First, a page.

Document summaries for the week of September 3, 2018
Excise tax relief for RICs that have income inclusions under Sec. 965
The IRS provided guidance under Sec. 4982 for regulated investment companies on the treatment of amounts that Sec. 965 requires to be included in gross income under Sec. 951(a)(1) for the excise tax year ended Dec. 31, 2017. Rev. Proc. 2018-47 (9/6/18).
Adjustments for passive foreign investment company income
The taxpayers had originally omitted income from passive foreign investment companies (PFIC) they invested in until the investments were disclosed by UBS Bank’s response to a John Doe summons, at which time they filed amended returns. After the taxpayers disclosed the items on the amended returns, the IRS issued notices of deficiency for 2006, 2007, and 2008. The taxpayers argued that the deficiency notices were time-barred. The Tax Court had to determine whether PFIC income from earlier years was included in determining whether a six-year statute of limitation applied. The Tax Court held that non–current year PFIC income was not included. As a result, the IRS’s assessment was time-barred for 2007 and 2008, but not for 2006. Toso, 151 T.C. No. 4 (9/4/18).
Student loan payments qualify as alimony
The Tax Court held that payments the taxpayer made toward student loans incurred by his former spouse qualified as alimony payments. Vanderhal, T.C. Summ. 2018-41 (9/5/18).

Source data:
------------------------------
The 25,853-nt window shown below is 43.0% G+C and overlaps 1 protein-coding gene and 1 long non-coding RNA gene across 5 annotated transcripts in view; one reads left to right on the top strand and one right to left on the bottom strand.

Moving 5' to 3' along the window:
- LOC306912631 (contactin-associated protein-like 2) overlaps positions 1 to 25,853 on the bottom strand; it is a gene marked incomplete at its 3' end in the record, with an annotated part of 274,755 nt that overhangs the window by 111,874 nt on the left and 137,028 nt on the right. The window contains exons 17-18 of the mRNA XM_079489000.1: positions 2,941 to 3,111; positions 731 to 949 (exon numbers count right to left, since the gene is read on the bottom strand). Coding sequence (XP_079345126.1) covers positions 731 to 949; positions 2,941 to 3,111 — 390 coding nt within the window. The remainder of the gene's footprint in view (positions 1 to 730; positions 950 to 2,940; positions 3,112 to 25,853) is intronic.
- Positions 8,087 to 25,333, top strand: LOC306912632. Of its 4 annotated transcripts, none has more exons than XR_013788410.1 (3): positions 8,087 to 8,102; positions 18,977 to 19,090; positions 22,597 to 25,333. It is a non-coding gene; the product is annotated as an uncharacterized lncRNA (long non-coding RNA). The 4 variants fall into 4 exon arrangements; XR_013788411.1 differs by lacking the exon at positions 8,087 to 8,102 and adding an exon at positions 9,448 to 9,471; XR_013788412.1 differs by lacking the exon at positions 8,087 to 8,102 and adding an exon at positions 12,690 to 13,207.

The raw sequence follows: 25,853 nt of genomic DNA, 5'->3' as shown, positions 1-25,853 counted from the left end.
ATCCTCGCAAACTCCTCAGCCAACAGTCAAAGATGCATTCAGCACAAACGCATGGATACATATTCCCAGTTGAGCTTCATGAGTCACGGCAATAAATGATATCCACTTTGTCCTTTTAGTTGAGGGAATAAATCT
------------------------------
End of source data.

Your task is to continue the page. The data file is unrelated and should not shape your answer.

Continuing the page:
Business payments to state or local tax credit programs are deductible business expenses
The IRS clarified in a news release that business taxpayers that make business-related payments to charities or government entities for which the taxpayers receive state or local tax credits can generally deduct the payments as business expenses. IR-2018-178 (9/5/18).
IRS issues quarterly interest rates for tax overpayments and underpayments
The IRS issued the rates for interest on tax overpayments and underpayments for the fourth calendar quarter of 2018. The interest rates will remain unchanged: 5% for overpayments (4% in the case of a corporation), 5% for underpayments, 2.5% for the portion of a corporate overpayment exceeding $10,000, and 7% for large corporate underpayments. Rev. Rul. 2018-25 (9/7/17).
S corp. did not overreport its gross receipts; shareholders not entitled to claimed deductions
An S corporation owned by two couples omitted $60,000 from its gross receipts, which the taxpayers unsuccessfully argued was a loan from a relative. They also claimed that the S corporation’s income should be reduced for cost of goods sold, but they failed to prove the costs were actually incurred. Finally, both couples claimed expenses for vehicles used in the S corporation’s business, but they failed to substantiate them. Berry, T.C. Memo. 2018-143 (9/4/18).